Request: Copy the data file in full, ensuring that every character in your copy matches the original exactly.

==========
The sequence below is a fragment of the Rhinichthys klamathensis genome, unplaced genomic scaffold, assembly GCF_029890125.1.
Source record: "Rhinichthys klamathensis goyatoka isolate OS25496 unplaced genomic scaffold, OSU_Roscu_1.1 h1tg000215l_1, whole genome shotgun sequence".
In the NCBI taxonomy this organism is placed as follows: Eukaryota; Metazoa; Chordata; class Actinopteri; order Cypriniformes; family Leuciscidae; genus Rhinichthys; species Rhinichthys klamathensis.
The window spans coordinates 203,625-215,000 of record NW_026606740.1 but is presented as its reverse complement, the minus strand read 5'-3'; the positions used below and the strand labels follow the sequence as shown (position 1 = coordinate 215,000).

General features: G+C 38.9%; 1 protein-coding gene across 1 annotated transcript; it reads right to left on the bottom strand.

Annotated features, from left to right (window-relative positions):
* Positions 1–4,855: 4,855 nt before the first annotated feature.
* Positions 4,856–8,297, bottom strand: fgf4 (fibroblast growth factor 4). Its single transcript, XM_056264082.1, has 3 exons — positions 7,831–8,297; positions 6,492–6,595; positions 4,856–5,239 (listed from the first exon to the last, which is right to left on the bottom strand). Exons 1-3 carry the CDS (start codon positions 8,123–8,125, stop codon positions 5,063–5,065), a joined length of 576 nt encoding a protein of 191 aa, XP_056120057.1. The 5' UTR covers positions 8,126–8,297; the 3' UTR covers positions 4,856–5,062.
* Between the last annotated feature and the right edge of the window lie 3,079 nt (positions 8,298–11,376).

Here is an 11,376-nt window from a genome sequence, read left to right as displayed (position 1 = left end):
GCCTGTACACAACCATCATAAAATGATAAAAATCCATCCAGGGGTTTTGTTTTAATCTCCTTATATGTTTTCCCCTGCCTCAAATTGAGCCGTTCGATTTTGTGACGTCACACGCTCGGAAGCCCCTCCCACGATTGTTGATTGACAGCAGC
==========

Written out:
The sequence below is a fragment of the Rhinichthys klamathensis genome, unplaced genomic scaffold, assembly GCF_029890125.1.
Source record: "Rhinichthys klamathensis goyatoka isolate OS25496 unplaced genomic scaffold, OSU_Roscu_1.1 h1tg000215l_1, whole genome shotgun sequence".
In the NCBI taxonomy this organism is placed as follows: Eukaryota; Metazoa; Chordata; class Actinopteri; order Cypriniformes; family Leuciscidae; genus Rhinichthys; species Rhinichthys klamathensis.
The window spans coordinates 203,625-215,000 of record NW_026606740.1 but is presented as its reverse complement, the minus strand read 5'-3'; the positions used below and the strand labels follow the sequence as shown (position 1 = coordinate 215,000).

General features: G+C 38.9%; 1 protein-coding gene across 1 annotated transcript; it reads right to left on the bottom strand.

Annotated features, from left to right (window-relative positions):
* Positions 1–4,855: 4,855 nt before the first annotated feature.
* Positions 4,856–8,297, bottom strand: fgf4 (fibroblast growth factor 4). Its single transcript, XM_056264082.1, has 3 exons — positions 7,831–8,297; positions 6,492–6,595; positions 4,856–5,239 (listed from the first exon to the last, which is right to left on the bottom strand). Exons 1-3 carry the CDS (start codon positions 8,123–8,125, stop codon positions 5,063–5,065), a joined length of 576 nt encoding a protein of 191 aa, XP_056120057.1. The 5' UTR covers positions 8,126–8,297; the 3' UTR covers positions 4,856–5,062.
* Between the last annotated feature and the right edge of the window lie 3,079 nt (positions 8,298–11,376).

Here is an 11,376-nt window from a genome sequence, read left to right as displayed (position 1 = left end):
GCCTGTACACAACCATCATAAAATGATAAAAATCCATCCAGGGGTTTTGTTTTAATCTCCTTATATGTTTTCCCCTGCCTCAAATTGAGCCGTTCGATTTTGTGACGTCACACGCTCGGAAGCCCCTCCCACGATTGTTGATTGACAGCAGC